analysed through proper policy making.

    7.2 Land Acquisition and Rehabilitation

    The socio-legal issues such as land acquisition, displacement, rehabilitation

    and compensation has been the complex subject to deal with. Same time real estate

    development and land speculation has been the threat. As companies from other parts

    of country are also looking to take advantage of SEZ incentives, re-locating of various

    companies leads to consequent loss of income and rise in regional inequality. It has

    been extensively reported that the farmers are protesting against the forced acquisition

  • 151

    of agricultural land, with obsolete Land Acquisition Act of 1894 in the name of public

    purposes. The establishment of SEZs countrywide would lead to livelihood losses for

    farmers and dependent, whose land will be acquired and in reality little job creation,

    use of advanced technology or network can impact negatively. Gifting the thousands

    of acres of valuable land to developers in insignificant amount to conduct business by

    relaxing the laws of the land, including those meant for welfare of labour,

    environmental protection, taxation, etc., in the hope that it will automatically

    encourage industrialization and solve the prevailing problem of unemployment and

    poverty is futile (Chandrasekhar, 2006).

    Figure no 7.1: SEZ Hybrid industrialisation

    Source: Conceptualise by the Author, 2015

    Farmers and peasants in various states such as West Bengal, Uttar Pradesh,

    Maharashtra, Uttarakhand, Odhisa, Punjab and many more has opposed to the land

    acquisition for setting up SEZ, it is a growing issue across the country. Water problem

    due to SEZ is also a major emerging issue as it has been reported from Mundra

    Economic Zone, it expects to get at least 6 Million litres per day by the Sardar Sarovar

    project, and same is the case with other operational and proposed SEZ throughout the

    SEZ

    Capital

    Incentive Long

    Gestation

    Period

    Complex

    Projects

    Huge

    Sunk Cost

    High

    Returns

    Geogra-

    phical Ideo-

    syncrancies

    Lack of

    Liquidity

    Intangi-

    bility

    In-

    separability

    Hetero-

    geneity

  • 152

    country. The other major issue is relaxation of labour laws which is applicable to the

    rest of the country but shall not apply to the SEZs units. It‟s like creating state with in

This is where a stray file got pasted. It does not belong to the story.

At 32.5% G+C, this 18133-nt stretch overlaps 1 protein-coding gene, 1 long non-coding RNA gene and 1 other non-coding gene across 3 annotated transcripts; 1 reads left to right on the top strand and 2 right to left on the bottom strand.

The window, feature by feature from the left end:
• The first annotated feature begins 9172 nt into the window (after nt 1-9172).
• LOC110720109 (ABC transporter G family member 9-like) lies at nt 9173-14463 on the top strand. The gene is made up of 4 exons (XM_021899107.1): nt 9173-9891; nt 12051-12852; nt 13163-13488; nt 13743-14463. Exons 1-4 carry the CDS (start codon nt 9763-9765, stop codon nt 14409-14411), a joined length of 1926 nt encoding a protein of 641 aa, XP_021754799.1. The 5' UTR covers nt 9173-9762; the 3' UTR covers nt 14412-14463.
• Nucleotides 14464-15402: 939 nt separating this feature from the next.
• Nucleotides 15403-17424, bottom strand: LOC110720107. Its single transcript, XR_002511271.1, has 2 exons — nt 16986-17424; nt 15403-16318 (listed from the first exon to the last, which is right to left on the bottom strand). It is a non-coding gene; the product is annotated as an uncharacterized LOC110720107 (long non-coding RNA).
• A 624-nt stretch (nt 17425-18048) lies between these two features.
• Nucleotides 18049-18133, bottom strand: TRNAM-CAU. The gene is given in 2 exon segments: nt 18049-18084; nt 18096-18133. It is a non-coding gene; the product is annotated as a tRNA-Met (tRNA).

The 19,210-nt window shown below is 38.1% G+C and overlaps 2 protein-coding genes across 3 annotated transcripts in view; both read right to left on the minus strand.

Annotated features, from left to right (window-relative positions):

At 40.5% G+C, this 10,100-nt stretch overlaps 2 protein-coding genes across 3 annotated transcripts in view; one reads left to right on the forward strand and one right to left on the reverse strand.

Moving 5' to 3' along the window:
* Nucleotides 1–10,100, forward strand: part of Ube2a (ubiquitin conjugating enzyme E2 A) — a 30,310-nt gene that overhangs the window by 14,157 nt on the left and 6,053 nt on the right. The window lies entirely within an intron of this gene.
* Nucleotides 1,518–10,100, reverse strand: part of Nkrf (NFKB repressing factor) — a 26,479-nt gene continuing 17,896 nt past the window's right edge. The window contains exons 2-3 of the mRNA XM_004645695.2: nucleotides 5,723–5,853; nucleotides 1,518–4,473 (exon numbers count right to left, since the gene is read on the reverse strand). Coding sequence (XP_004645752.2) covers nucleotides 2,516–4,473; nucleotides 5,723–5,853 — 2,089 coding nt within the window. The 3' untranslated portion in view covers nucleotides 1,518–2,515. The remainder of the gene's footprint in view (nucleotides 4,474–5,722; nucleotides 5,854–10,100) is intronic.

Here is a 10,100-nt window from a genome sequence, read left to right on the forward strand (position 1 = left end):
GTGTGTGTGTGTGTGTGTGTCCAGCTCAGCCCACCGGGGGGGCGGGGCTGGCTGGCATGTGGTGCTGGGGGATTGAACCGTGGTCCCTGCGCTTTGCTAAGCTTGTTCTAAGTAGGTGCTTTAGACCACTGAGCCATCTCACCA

state with different land of law and norms. Existing labour laws are established with

    good intention to promote the welfare of workers. Relaxing labour laws only for these

    economic zones reflects the lack of conviction of government towards its own

    commitment to social justice.

    Land is the principal source of livelihood in an agrarian economy. Over the

    period the issue of land acquisition has become the most obvious medium of

    acquisition and then transfer of resources from average and poor people to private

    business corporations, leads to the loss of livelihood and large scale displacement of

    local population. In this kind of developmental process, always the beneficiaries are

    the big corporations and losers are the ordinary people and farmer community

    dependent to land in several ways, the peasants and tenants, agricultural labourers,

    tribal‟s and fishing community. The SEZ fast becoming and representing the most

    outrageous symbol of pro-corporate, anti-people, anti- labour established as model of

    industrialization (Banerjee, 2006; Nielsen, 2010; Roy, 2007 and Shah et al, 2012).

    Due to inaction of government, there is growing perception that only popular and

    mass resistance could make the government to re-think and to have a moderate stand.

    Difference between acquisition land for setting up production industry, and land for

    mining is very little, so far it is evident that due to inadequate industrial policy, land

    reform and social auditing has led to destruction of livelihoods and displacement

    (Banerjee, 2006; Patnaik, 2008).

    Figure no 7.2: SEZ’s impact on Society

    Source: Conceptualise by the Author, 2015

    Gender Inequality & Poor